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Pure Religion: The Story of Church Welfare Since 1930

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This book describes the beginnings, development, and effects of the welfare program of The Church of Jesus Christ of Latter-day Saints. It chronicles the efforts of Harold B. Lee and other stake leaders to help unemployed Saints during the Great Depression, the formal development of the Church welfare program in 1936 under President Heber J. Grant, the development of Welfa This book describes the beginnings, development, and effects of the welfare program of The Church of Jesus Christ of Latter-day Saints. It chronicles the efforts of Harold B. Lee and other stake leaders to help unemployed Saints during the Great Depression, the formal development of the Church welfare program in 1936 under President Heber J. Grant, the development of Welfare Square and other welfare facilities throughout the United States and Canada and other parts of the world, the extensive humanitarian efforts of the Church today, and many other aspects of welfare work, including brief biographies of great welfare leaders. The book describes the activities and programs that have been developed over the years to care for the poor in the Lord’s own way, and it presents many heartwarming stories of those whose lives have been blessed by welfare. The history, stories, and photographs show how those involved in welfare throughout the years have sought to exemplify “pure religion and undefiled” (James 1:27). Pure Religion will touch the hearts of readers who are striving to care for the poor and needy and love their neighbors as themselves. It will also provide the background necessary to more completely understand the modern-day welfare efforts of the Church throughout the world.


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This book describes the beginnings, development, and effects of the welfare program of The Church of Jesus Christ of Latter-day Saints. It chronicles the efforts of Harold B. Lee and other stake leaders to help unemployed Saints during the Great Depression, the formal development of the Church welfare program in 1936 under President Heber J. Grant, the development of Welfa This book describes the beginnings, development, and effects of the welfare program of The Church of Jesus Christ of Latter-day Saints. It chronicles the efforts of Harold B. Lee and other stake leaders to help unemployed Saints during the Great Depression, the formal development of the Church welfare program in 1936 under President Heber J. Grant, the development of Welfare Square and other welfare facilities throughout the United States and Canada and other parts of the world, the extensive humanitarian efforts of the Church today, and many other aspects of welfare work, including brief biographies of great welfare leaders. The book describes the activities and programs that have been developed over the years to care for the poor in the Lord’s own way, and it presents many heartwarming stories of those whose lives have been blessed by welfare. The history, stories, and photographs show how those involved in welfare throughout the years have sought to exemplify “pure religion and undefiled” (James 1:27). Pure Religion will touch the hearts of readers who are striving to care for the poor and needy and love their neighbors as themselves. It will also provide the background necessary to more completely understand the modern-day welfare efforts of the Church throughout the world.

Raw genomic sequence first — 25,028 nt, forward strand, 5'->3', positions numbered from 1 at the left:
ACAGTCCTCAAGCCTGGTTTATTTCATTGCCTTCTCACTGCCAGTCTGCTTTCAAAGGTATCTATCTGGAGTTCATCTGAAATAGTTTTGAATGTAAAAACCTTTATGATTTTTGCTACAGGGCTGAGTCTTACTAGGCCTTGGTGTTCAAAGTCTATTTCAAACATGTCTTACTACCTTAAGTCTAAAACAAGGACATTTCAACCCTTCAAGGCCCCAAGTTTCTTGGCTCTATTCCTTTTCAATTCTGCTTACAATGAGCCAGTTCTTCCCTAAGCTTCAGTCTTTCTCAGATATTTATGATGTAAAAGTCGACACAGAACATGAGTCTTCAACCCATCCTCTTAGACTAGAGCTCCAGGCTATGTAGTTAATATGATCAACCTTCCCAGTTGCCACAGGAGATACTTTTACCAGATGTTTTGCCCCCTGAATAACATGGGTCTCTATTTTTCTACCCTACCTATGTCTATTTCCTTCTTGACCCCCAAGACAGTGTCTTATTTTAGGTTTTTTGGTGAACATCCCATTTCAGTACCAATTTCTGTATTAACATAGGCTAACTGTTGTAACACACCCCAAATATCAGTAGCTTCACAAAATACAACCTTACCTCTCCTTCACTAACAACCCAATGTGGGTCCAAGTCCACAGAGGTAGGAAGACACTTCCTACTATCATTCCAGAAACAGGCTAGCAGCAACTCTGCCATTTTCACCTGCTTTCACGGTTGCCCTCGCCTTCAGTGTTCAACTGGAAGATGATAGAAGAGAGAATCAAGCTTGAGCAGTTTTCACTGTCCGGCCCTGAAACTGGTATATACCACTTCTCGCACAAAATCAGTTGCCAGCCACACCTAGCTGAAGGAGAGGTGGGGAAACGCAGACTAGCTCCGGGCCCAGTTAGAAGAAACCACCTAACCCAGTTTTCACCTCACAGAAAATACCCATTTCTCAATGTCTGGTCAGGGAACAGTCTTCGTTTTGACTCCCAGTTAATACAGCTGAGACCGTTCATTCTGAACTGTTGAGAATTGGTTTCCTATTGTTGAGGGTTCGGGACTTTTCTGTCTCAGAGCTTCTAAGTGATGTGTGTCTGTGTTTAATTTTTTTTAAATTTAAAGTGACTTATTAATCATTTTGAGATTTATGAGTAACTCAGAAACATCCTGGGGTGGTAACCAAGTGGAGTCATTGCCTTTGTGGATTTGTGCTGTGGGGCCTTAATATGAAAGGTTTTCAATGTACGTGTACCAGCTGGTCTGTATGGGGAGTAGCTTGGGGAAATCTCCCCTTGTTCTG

30 review for Pure Religion: The Story of Church Welfare Since 1930

  1. 4 out of 5

    Kevin Black

    The irony is that this book sat on my desk at church for the last couple of years of my tenure as bishop--unread. Much of the history was somewhat dry, but Bishop Rudd includes 3 chapters that by themselves are worth the price of admission. Chapters 11 and 14 contain numerous quotes from Church leaders, gleaned and carefully stockpiled over a lifetime of welfare work by the author. A number of them were new to me, and every one was useful. Examples: "The principles of the welfare plan, when appl The irony is that this book sat on my desk at church for the last couple of years of my tenure as bishop--unread. Much of the history was somewhat dry, but Bishop Rudd includes 3 chapters that by themselves are worth the price of admission. Chapters 11 and 14 contain numerous quotes from Church leaders, gleaned and carefully stockpiled over a lifetime of welfare work by the author. A number of them were new to me, and every one was useful. Examples: "The principles of the welfare plan, when applied, will lift us out of this worldly life. The welfare plan is the most spiritual program in the Church. It is the final program and preparation for us to live. If and when properly lived, it will usher in the millennium." (Marion G. Romney) "The poor may be poor in spirit, manner, habits or lifestyle. If they are given money, food, or clothing, they may remain poor. They have difficulty handling their money or managing their homes. They are usually remiss in their church attendance. Their needs require assistance from compassionate people, and even then, a long healing process is often required. ... The poor of the Church need leaders who are understanding and patient. Charity, the pure love of Christ, must be in the heart of every bishop and Relief Society president." (Glen L. Rudd) "It is better to feed nine unworthy persons than to let one worthy person--the tenth, go hungry." (Brigham Young). "Men and women of wealth, use your riches to give employment to the laborer! ... embark in enterprises that will give work to the unemployed. . . ." (Lorenzo Snow). "The welfare plan is a permanent plan for the purpose of extending temporary assistance to the individual, so far as his temporal needs are concerned, but permanent benefits so far as his spiritual welfare is involved." (J. Reuben Clark, Jr.) "The love of work is an attitude that members of the Church must develop. Every family should have a plan for work that touches the lives of each family member. . . ." (M. Russell Ballard) "Members who receive Church welfare assistance should be expected to work to the extent of their ability for what they receive. Bishops who do not provide this opportunity or fail to expect it do the recipient a disservice in terms of retaining their industriousness, maintaining their self-respect, and increasing their ability to be self-reliant." (Robert D. Hales) I opened Chapter 13, "Welfare success stories," with jaundiced skepticism, imagining that they would all say "this poor hard-working chap just needed a chance and now he is a CEO." Rather, these stories almost all started with, "so-and-so was a welfare failure story--had been given numerous opportunities and lots of help but refused to do anything for himself." Yet they are true success stories. Oh, how I wish I had read this chapter 5 years ago! Strongly recommended!!